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Developing technology solutions

Climate change risk management strategy

Society continues to face the dual challenge of meeting the world’s growing energy demand, while simultaneously addressing the risks of climate change. ExxonMobil believes the risks of climate change warrant thoughtful action.

  • Darren Woods
    Darren Woods

    Chairman and CEO
    "I believe, and my company believes, that climate risks warrant action and it’s going to take all of us — business, governments and consumers — to make meaningful progress."

We are committed to providing affordable energy to support human progress while advancing effective solutions to address climate change. Our climate change risk management strategy includes four components: developing technology solutions, mitigating emissions in our operations, providing solutions that reduce greenhouse gas emissions for our customers and engaging on climate change policy.

Developing technology solutions

Overview

As society pursues energy solutions that will lower greenhouse gas emissions, technological advancements will be instrumental in providing the global economy with the energy it needs. Recognizing the challenges associated with most existing low greenhouse gas emissions energy technologies, particularly in delivering the necessary economy, scale and reliability, we are conducting fundamental research aimed at developing energy solutions that have the potential to be economically feasible without subsidies, standards or mandates. ExxonMobil is pioneering scientific research to discover innovative approaches to enhance existing — and develop next-generation — energy sources.

ExxonMobil’s Emerging Technologies program brings together executives, scientists and engineers from across our businesses to identify and evaluate technology research opportunities with a long-term strategic focus. Our Emerging Technologies team seeks to understand a wide range of technology options and how they may shape the global energy system. Understanding the fundamental science serves as a basis for our broader research efforts and may lead to further technology development aimed at practical application. This awareness informs our internal analysis of the global energy landscape as reflected in our annual Outlook for Energy.

Our approach 

At the center of our research is ExxonMobil’s Corporate Strategic Research laboratory, a fundamental research institution with approximately 150 Ph.D. scientists and engineers focused on addressing the company’s long-range science needs. Our in-house research portfolio includes a broad array of programs, including biofuels, carbon capture and storage, alternative energy and climate science.

In addition to in-house research, we partner with leading universities around the world – such as the Massachusetts Institute of Technology, Princeton University, the University of Texas and Stanford University – to broaden awareness of energy developments and support technology breakthroughs to reduce greenhouse gas emissions and improve energy efficiency.

Advanced biofuels

ExxonMobil funds a broad portfolio of biofuels research programs, including ongoing efforts to develop algae-based biofuels. These include programs for converting non-food based feedstocks — such as whole cellulosic biomass, algae-based feedstocks and cellulose-derived sugars — into advanced transportation fuels. We believe that additional fundamental technology improvements and scientific breakthroughs are still necessary in both biomass optimization and the processing of biomass into fuels. Specifically, further progress is needed to ensure that advanced biofuels can work on a commercial scale and be produced with lower life-cycle greenhouse gas emissions.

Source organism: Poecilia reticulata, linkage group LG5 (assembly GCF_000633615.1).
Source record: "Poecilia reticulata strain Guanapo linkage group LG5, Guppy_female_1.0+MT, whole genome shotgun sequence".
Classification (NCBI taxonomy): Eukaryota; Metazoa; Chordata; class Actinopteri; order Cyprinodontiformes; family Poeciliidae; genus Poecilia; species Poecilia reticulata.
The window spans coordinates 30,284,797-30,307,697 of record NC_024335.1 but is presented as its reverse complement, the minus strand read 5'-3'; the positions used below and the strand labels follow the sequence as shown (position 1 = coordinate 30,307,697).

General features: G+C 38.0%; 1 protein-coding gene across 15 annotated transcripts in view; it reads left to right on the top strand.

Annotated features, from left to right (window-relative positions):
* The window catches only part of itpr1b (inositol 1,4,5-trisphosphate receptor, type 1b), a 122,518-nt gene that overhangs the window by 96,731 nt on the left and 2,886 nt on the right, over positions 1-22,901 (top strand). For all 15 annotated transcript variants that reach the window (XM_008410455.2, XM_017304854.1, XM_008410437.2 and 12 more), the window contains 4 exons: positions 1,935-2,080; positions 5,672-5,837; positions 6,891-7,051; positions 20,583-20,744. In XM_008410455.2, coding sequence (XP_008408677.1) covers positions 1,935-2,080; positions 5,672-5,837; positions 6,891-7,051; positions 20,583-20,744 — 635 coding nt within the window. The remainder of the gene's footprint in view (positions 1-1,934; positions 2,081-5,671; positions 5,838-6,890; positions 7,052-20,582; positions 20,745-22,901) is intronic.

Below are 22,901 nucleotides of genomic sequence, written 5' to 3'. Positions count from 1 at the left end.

Our advanced biofuels research includes joint research collaborations with Synthetic Genomics Inc., Renewable Energy Group, the Colorado School of Mines, Michigan State University and the University of Wisconsin. 

Carbon capture and storage

Carbon capture and storage (CCS) is the process by which carbon dioxide (CO2) gas that would otherwise be released into the atmosphere is captured, compressed and injected into underground geologic formations for permanent storage. With a working interest in approximately one-quarter of the world’s total CCS capacity, ExxonMobil is a leader in one of the most important next-generation, low-carbon technologies. In 2016, we captured 6.3 million metric tons of CO2 for storage.

We believe the greatest opportunity for future large-scale deployment of CCS will be in the natural gas-fired power generation sector. While CCS technology can be applied to coal-fired power generation, the cost to capture CO2 is about twice that of natural gas-fired power generation. In addition, because coal-fired power generation creates about twice as much CO2 per unit of electricity generated, the geological storage space required to sequester the CO2 produced from coal-fired generation is about twice that associated with gas-fired generation.

ExxonMobil is conducting proprietary, fundamental research to develop breakthrough carbon capture technologies that have the potential to be commercially feasible without government subsidies, standards or mandates.

Performance and initiatives

Up Close: Next-generation technology partnerships

ExxonMobil continues to invest in research and development of next-generation technologies. Achieving large-scale changes in the energy sector will require long-term investments in research to develop cost-effective solutions that are capable of broad commercial application. We conduct cutting-edge research and development in-house and in collaboration with other industries. We also partner with approximately 80 universities around the world to explore next-generation energy technologies. Spending approximately $1 billion per year on research and technology development over the past decade, ExxonMobil is maintaining a leading role in technological innovation in the energy industry. Below are examples of our technology partnerships announced in 2016.